them to make inroads upon his kingdom. The
Moabites and Ammonites invaded Judah by the
way of Edom, passing around the southern end of
the Dead sea. They were joined by the Edomites,
who were tributary to Judah and governed by a
viceroy. A long peace seems to have relaxed the
vigilance of Jehoshaphat against hostile attack,
and a large army entering his kingdom had ad-
vanced to En-gedi before their approach was dis-
covered. En-gedi was on the western shore of
the Dead sea, twenty-five or thirty miles south-east
of Jerusalem. The road by which these invaders
penetrated so far into the kingdom of Judah with-
out attracting the notice of the inhabitants, is to
this day the great track "by which the Arabs of
the southern deserts, and those who come from the
east around the southern shore of the sea, are able
to penetrate far to the north without letting their
movements be known to the tribes and villages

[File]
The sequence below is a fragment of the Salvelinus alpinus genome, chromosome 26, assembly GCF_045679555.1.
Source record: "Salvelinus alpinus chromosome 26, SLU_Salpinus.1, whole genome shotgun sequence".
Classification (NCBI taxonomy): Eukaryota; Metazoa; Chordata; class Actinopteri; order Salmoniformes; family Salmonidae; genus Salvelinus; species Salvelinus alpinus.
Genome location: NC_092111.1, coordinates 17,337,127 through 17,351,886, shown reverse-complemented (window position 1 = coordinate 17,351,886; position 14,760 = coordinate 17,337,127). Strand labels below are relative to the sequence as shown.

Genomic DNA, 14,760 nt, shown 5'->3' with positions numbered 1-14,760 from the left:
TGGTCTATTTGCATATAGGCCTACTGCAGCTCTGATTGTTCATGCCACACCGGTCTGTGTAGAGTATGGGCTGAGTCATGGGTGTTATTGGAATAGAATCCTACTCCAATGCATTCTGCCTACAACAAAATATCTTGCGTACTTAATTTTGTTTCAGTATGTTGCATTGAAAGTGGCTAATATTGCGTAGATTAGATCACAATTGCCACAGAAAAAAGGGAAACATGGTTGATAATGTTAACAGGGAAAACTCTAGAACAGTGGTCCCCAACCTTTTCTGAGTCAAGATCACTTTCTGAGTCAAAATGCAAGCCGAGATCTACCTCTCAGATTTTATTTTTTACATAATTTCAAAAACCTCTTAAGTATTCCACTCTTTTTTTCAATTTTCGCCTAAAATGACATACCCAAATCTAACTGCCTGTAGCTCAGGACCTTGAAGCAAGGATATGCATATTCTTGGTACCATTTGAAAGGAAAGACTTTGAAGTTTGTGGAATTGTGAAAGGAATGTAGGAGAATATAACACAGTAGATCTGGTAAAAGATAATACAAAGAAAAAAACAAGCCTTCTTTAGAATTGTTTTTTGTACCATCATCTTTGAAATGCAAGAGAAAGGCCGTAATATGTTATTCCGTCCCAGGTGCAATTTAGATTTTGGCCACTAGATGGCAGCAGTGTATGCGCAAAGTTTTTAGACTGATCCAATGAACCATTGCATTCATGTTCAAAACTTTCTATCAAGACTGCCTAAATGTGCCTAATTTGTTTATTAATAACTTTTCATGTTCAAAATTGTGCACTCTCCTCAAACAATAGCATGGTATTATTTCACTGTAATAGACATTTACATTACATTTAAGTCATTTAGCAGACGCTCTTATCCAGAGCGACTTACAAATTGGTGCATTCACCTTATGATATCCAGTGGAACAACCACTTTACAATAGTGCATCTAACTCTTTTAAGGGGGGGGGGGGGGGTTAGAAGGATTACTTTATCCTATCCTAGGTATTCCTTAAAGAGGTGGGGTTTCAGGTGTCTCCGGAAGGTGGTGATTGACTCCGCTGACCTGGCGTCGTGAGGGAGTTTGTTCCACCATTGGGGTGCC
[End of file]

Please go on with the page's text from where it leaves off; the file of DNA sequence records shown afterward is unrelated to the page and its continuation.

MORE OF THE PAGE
further west." On that side it is shut in between
the sea and mountains, along which there is no

path. At En-gedi, the track ascends the moun-
tains by a terrific pass, called in the sacred narra-
tive, "the cliff of Ziz," and then turns northwards
towards Tekoa.
The king of Judah, unprepared for this formida-
ble invasion, was filled with alarm. Punishment
had been threatened on account of his delinquency,
and he knew not when or where the blow would
fall. In this emergency-he doubtless made the best
military arrangements the time would allow, but
he did not place his main reliance on the strength
of his armies. He set himself to seek Jehovah,
and proclaimed a fast throughout all Jndah." We
"read of private fasting with prayer; of afflicting